Printing Information

The Salt Print

The Salt Print is the oldest photographic printing process and was developed by William Henry Fox-Talbot in the1830s. Some early practitioners were Hill and Adamson from Edinburgh, the Englishman Roger Fenton and the Frenchmen Nadar and Edouard Baldus. Despite the plethora of printing methods developed since, it is still practised by photographers who enjoy the process and craft of printmaking. Salt printing is of course an analogue printing  process and needs a negative to make the print from. In the 19th Century the negative from the camera was held in contact with the printing paper in a frame and exposed to sunlight. Today the negative can be created digitally so allowing  us to make a genuine hand crafted Salt Print from any original. To make a Salt Print a piece of high quality, pure cotton paper is hand coated with a salt solution, allowed to dry, then recoated with silver nitrate. Once dried again a negative the same size as the finished print is held against the paper and exposed under an Ultra Violet light source. After processing we have an exquisite, warm toned print that will last for many hundreds of years. Unlike contemporary printing methods the Salt Print image is embedded in the fibres of the paper not in a surface coating. This gives it a velvety almost 3D appearance.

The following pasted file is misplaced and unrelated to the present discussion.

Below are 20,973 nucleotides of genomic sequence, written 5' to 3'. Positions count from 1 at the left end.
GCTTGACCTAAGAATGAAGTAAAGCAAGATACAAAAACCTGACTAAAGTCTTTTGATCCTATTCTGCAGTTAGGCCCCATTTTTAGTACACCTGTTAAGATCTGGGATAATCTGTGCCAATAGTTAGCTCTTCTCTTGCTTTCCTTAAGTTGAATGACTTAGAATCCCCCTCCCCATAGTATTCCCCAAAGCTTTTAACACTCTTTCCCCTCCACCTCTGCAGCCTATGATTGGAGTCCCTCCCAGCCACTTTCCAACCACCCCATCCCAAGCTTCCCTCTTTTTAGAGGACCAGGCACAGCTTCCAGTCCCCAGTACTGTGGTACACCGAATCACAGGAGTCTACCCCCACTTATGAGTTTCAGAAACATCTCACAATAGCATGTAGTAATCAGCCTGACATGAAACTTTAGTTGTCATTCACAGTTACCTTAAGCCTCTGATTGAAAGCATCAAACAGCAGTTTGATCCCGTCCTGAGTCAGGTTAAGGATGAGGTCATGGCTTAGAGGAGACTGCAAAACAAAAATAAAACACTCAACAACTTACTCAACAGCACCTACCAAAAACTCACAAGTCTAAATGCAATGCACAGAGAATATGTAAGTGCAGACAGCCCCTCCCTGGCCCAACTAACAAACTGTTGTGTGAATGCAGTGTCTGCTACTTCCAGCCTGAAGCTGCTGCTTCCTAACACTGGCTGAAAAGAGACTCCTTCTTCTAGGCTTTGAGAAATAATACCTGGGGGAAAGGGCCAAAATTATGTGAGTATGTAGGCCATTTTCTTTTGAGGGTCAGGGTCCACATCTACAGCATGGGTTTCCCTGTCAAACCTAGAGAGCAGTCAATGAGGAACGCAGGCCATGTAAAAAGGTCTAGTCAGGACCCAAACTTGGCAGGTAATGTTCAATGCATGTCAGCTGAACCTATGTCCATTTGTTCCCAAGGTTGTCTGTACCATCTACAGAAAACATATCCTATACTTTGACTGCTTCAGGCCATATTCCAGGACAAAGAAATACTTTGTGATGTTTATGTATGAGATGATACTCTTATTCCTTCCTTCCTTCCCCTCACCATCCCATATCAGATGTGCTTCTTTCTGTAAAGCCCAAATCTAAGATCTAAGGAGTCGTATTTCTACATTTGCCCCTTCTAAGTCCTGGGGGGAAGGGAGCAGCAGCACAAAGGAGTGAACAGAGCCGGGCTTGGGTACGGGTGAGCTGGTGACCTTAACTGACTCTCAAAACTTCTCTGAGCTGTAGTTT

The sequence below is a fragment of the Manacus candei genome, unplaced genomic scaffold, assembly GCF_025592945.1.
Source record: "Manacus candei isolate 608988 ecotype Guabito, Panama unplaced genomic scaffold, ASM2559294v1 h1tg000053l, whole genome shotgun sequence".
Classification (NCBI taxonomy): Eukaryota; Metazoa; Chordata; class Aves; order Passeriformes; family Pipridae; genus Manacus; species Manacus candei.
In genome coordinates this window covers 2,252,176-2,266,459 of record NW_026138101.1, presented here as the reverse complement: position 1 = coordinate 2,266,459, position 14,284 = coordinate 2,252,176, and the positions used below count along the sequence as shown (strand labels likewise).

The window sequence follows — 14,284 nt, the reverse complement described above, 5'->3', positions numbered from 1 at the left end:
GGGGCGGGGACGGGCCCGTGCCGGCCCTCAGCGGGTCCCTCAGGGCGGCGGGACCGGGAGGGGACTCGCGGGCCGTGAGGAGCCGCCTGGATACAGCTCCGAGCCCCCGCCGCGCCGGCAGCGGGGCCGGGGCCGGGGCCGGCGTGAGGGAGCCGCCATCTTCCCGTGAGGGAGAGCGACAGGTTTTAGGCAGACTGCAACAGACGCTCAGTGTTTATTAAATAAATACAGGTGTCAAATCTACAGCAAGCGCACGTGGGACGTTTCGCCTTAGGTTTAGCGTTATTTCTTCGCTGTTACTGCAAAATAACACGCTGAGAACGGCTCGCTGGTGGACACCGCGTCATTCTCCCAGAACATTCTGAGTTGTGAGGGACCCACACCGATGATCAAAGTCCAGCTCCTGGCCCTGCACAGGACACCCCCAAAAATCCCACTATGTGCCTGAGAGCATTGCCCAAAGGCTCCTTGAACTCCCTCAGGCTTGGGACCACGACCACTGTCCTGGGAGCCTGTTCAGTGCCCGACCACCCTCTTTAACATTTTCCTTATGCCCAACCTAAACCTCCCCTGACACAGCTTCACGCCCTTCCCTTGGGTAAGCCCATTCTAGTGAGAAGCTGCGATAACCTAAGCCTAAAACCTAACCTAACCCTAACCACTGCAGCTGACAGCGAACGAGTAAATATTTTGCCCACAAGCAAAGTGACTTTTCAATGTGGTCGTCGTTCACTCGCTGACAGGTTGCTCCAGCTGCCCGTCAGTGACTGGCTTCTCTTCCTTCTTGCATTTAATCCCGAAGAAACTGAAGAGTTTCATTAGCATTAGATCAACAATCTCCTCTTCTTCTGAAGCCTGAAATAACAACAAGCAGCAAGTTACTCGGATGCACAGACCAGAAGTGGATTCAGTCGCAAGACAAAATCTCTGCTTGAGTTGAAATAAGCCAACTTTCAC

L'Esperance. Built in the 19th Century for the Earl of Dunraven, L'Esperance is now a houseboat at West Mersea in Essex.

L’Esperance. Built in the 19th Century for the Earl of Dunraven, L’Esperance is now a houseboat at West Mersea in Essex.

Detail of the negative used to make the above Salt Print

Detail of the negative used to make the above Salt Print

Platinum/Palladium Print

The ultimate photographic printing process. The paper is hand coated and contact printed. Prints made using this method display more tones than any other analogue process and are truly archival. They will literally last as long as the paper they are printed on. They are sometimes printed showing the brush marks in the border. Otherwise these marks are masked out creating a straight edge. If you would like to learn more about the process click here.

 

 

 

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